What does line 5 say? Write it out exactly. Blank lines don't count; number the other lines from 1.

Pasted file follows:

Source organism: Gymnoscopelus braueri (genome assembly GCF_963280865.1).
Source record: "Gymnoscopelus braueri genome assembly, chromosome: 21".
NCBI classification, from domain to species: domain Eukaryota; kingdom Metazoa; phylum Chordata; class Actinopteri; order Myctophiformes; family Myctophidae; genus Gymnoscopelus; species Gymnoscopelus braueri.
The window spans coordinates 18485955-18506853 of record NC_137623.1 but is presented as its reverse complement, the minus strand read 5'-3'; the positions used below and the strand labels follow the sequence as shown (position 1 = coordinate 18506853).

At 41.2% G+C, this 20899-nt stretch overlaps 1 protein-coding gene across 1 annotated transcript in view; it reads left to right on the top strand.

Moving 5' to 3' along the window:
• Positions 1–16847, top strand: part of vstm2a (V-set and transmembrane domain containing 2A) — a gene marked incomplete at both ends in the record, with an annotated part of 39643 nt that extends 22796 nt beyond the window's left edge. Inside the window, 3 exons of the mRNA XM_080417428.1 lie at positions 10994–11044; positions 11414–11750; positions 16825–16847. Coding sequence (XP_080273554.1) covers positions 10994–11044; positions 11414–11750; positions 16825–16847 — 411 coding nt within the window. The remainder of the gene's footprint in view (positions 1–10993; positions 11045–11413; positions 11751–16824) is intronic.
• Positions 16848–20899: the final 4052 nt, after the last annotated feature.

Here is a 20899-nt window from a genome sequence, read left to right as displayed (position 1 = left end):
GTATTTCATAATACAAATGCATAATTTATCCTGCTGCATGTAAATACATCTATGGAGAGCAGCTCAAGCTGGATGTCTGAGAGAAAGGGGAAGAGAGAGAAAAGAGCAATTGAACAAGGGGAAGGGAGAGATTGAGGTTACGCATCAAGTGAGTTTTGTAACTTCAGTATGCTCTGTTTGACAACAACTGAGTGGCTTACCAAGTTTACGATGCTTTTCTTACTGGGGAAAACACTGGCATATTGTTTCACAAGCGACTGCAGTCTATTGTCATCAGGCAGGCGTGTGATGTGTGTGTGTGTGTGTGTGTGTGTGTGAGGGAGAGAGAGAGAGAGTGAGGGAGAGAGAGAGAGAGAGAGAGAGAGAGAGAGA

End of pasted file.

At 41.2% G+C, this 20899-nt stretch overlaps 1 protein-coding gene across 1 annotated transcript in view; it reads left to right on the top strand.